My nephew, an evangelical Christian, suggested I read C.S. Lewis’s Mere Christianity, I suppose to encourage me, whom he knows to subscribe to Buddhist teachings, to at least have a better idea where his faith comes from. I’d actually read the book, or part of it, years ago, but I dutifully went out and found an old copy and read it. I can’t say I found it particularly profound. Professor Lewis, in the first part of the book, The Case for Christianity, tries to prove the truth of his religion in six sentences or so, but this seemed like a series of non-sequiturs to me. The conclusion was foregone. The rest of the book presumes at least a degree of acceptance of the basic premises, i.e. that the World was created by God, that he sent his Son, begotten not made, to Earth to save us, etc. He seems to be trying to make a logical case for belief in his religion, but I think his task is impossible, so it’s not surprising that he doesn’t succeed. It isn’t that Christianity is any more difficult to prove logically, it’s just that religion, by practical definition, must transcend rational issues like real-world proof of its premises. Acceptance must be based on something other than… (more than, if you prefer) ... reason.

I suggested to my nephew nothing in return, not because there aren't useful commentaries on what I believe, but because I have no desire to try to convince him or any Christian of anything, or to question, or try to induce them to question, their beliefs. I’m perfectly content for to have different religious views from my friends and relatives, and only hope that they can be marked by mutual respect. Of course, no one follows, to any considerable extent, a religious tradition, without being convinced that it comes closer to Truth with a capital T than other traditions. That doesn’t mean, though, that he can’t respect those who have come to different conclusions, even if he believes they would be better off if they believed as he does, which of course is equally inevitable.

I think it is inherent in any religion, to at least some degree, that intuition, (or faith, if you prefer), is involved. Thus, the holding of belief or practice is in some degree dependent upon logically or factually indefensible acceptance of specific statements of belief taught or related by past spiritual teachers on whom one chooses to rely. Religious doctrine, again all but by definition, will necessarily contain that which is not falsifiable (or verifiable), and which is necessarily open to the charge, by those who choose not to believe in it, of being arbitrary. Were it otherwise, the doctrine under examination would be provably true, and would cross over from being religion to being science, and denial of such doctrine would go from being an intellectually defensible difference of choice to being mere stupidity. Yet most (not all) people find that if all they are willing to accept, or practice, must be derived from that which can be verified, i.e., that which is science, there is something missing, something important to their well-being. Thus, they make a conscious (or sometimes unconscious) choice to rely on intuition, or faith, and accept as true certain spiritual elements which they find irresistible, regardless of proof. In simpler terms, they choose to believe something not because it’s provably true, but because it seems to them that it just must be true; i.e. they feel it to be true. As an aside, the fact that many of these spiritual elements are in fact common to most spiritual traditions is at least suggestive of their universal truth.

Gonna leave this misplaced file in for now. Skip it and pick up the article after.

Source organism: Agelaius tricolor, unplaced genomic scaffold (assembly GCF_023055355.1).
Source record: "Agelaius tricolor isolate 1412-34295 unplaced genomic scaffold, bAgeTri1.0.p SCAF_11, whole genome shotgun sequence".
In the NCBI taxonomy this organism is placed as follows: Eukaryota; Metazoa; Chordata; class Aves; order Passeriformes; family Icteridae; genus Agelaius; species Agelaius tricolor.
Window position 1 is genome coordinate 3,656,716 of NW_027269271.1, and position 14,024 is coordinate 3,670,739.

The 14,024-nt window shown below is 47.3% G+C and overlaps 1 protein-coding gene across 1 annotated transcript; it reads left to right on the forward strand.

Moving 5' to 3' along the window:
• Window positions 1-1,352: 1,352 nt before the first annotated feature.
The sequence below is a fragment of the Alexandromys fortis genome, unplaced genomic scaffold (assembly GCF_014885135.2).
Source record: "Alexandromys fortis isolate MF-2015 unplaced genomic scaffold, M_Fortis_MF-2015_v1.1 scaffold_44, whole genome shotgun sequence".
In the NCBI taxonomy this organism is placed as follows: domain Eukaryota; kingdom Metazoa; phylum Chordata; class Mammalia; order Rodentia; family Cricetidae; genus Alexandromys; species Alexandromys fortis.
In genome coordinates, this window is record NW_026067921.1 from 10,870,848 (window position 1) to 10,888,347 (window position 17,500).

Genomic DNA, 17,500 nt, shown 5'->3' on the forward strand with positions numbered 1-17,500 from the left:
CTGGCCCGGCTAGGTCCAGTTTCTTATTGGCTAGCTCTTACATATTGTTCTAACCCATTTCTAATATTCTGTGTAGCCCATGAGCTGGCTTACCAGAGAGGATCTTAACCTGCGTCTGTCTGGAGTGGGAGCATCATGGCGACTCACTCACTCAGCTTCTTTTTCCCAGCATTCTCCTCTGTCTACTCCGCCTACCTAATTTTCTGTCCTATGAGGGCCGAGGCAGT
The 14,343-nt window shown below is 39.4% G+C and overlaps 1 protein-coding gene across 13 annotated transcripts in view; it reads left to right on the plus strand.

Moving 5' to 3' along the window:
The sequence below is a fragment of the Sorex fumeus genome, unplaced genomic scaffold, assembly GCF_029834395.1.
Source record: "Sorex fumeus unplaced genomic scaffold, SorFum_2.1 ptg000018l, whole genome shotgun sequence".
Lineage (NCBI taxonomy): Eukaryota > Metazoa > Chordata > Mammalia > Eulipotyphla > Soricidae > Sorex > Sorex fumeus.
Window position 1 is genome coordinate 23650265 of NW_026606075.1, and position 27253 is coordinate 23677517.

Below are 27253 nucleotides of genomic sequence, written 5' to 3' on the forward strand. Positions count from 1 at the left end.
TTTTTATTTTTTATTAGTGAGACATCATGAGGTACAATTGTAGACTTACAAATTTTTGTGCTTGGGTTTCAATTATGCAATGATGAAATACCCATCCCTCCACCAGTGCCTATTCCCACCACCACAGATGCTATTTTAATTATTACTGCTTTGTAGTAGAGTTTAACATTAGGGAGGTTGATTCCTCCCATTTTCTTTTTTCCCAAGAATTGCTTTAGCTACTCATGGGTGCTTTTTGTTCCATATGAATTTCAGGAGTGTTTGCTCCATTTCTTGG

Still, this lack of possibility of proof of spiritual belief is the uncrackable nut: just as the old saw says de gustibus non est disputandum, it is equally true that you can’t usefully argue logically about faith, or intuitive belief. These are ultimately personal matters, apart from the ethical and moral standards which we accept as societal conventions in the interests of public order, insisting not on belief in their truth but in obedience to their form, under compulsion, as the price of living in society. This is the borderland not between religion and science but between religion and law, which of course gives rise to a whole series of other disagreements, based on how people view ethics, but these cross the frontiers of religious categories as well.

Sometimes someone (usually a young person) is seeking something, and is open to suggestion about matters of intuition or faith. And sometimes people’s beliefs gradually evolve, or even spontaneously and suddenly change, in a process common enough that there’s a word for it: epiphany. But usually there are no logical arguments, and no amount of cajoling, short of brainwashing techniques, which will convince someone to change his mind about these essentially non-rational beliefs, on which all religions ultimately rely to at least some extent.